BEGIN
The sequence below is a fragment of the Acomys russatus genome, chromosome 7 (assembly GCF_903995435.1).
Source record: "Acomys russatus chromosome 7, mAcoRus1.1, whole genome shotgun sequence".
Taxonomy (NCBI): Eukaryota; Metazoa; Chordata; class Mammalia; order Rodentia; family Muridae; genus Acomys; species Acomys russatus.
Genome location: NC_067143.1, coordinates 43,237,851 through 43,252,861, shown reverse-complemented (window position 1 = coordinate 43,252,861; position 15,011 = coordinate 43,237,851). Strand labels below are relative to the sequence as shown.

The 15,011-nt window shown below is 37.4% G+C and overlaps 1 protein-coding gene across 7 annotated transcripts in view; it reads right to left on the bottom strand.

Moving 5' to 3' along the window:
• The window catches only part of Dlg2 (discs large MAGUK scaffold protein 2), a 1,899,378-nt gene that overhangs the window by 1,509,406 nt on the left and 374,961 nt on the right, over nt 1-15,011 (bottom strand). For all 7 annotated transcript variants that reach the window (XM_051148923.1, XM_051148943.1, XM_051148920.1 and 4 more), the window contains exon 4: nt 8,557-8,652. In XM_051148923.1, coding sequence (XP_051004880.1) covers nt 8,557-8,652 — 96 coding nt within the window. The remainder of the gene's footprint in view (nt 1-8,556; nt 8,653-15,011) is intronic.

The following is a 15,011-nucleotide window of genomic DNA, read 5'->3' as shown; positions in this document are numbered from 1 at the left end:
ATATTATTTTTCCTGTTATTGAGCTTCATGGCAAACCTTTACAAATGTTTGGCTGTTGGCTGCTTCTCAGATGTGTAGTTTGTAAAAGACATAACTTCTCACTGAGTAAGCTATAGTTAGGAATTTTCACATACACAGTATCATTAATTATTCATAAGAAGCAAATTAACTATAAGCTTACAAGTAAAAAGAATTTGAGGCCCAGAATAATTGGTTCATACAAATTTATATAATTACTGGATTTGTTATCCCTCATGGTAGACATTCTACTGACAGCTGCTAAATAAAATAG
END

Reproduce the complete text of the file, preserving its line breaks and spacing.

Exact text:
The sequence below is a fragment of the Acomys russatus genome, chromosome 7 (assembly GCF_903995435.1).
Source record: "Acomys russatus chromosome 7, mAcoRus1.1, whole genome shotgun sequence".
Taxonomy (NCBI): Eukaryota; Metazoa; Chordata; class Mammalia; order Rodentia; family Muridae; genus Acomys; species Acomys russatus.
Genome location: NC_067143.1, coordinates 43,237,851 through 43,252,861, shown reverse-complemented (window position 1 = coordinate 43,252,861; position 15,011 = coordinate 43,237,851). Strand labels below are relative to the sequence as shown.

The 15,011-nt window shown below is 37.4% G+C and overlaps 1 protein-coding gene across 7 annotated transcripts in view; it reads right to left on the bottom strand.

Moving 5' to 3' along the window:
• The window catches only part of Dlg2 (discs large MAGUK scaffold protein 2), a 1,899,378-nt gene that overhangs the window by 1,509,406 nt on the left and 374,961 nt on the right, over nt 1-15,011 (bottom strand). For all 7 annotated transcript variants that reach the window (XM_051148923.1, XM_051148943.1, XM_051148920.1 and 4 more), the window contains exon 4: nt 8,557-8,652. In XM_051148923.1, coding sequence (XP_051004880.1) covers nt 8,557-8,652 — 96 coding nt within the window. The remainder of the gene's footprint in view (nt 1-8,556; nt 8,653-15,011) is intronic.

The following is a 15,011-nucleotide window of genomic DNA, read 5'->3' as shown; positions in this document are numbered from 1 at the left end:
ATATTATTTTTCCTGTTATTGAGCTTCATGGCAAACCTTTACAAATGTTTGGCTGTTGGCTGCTTCTCAGATGTGTAGTTTGTAAAAGACATAACTTCTCACTGAGTAAGCTATAGTTAGGAATTTTCACATACACAGTATCATTAATTATTCATAAGAAGCAAATTAACTATAAGCTTACAAGTAAAAAGAATTTGAGGCCCAGAATAATTGGTTCATACAAATTTATATAATTACTGGATTTGTTATCCCTCATGGTAGACATTCTACTGACAGCTGCTAAATAAAATAG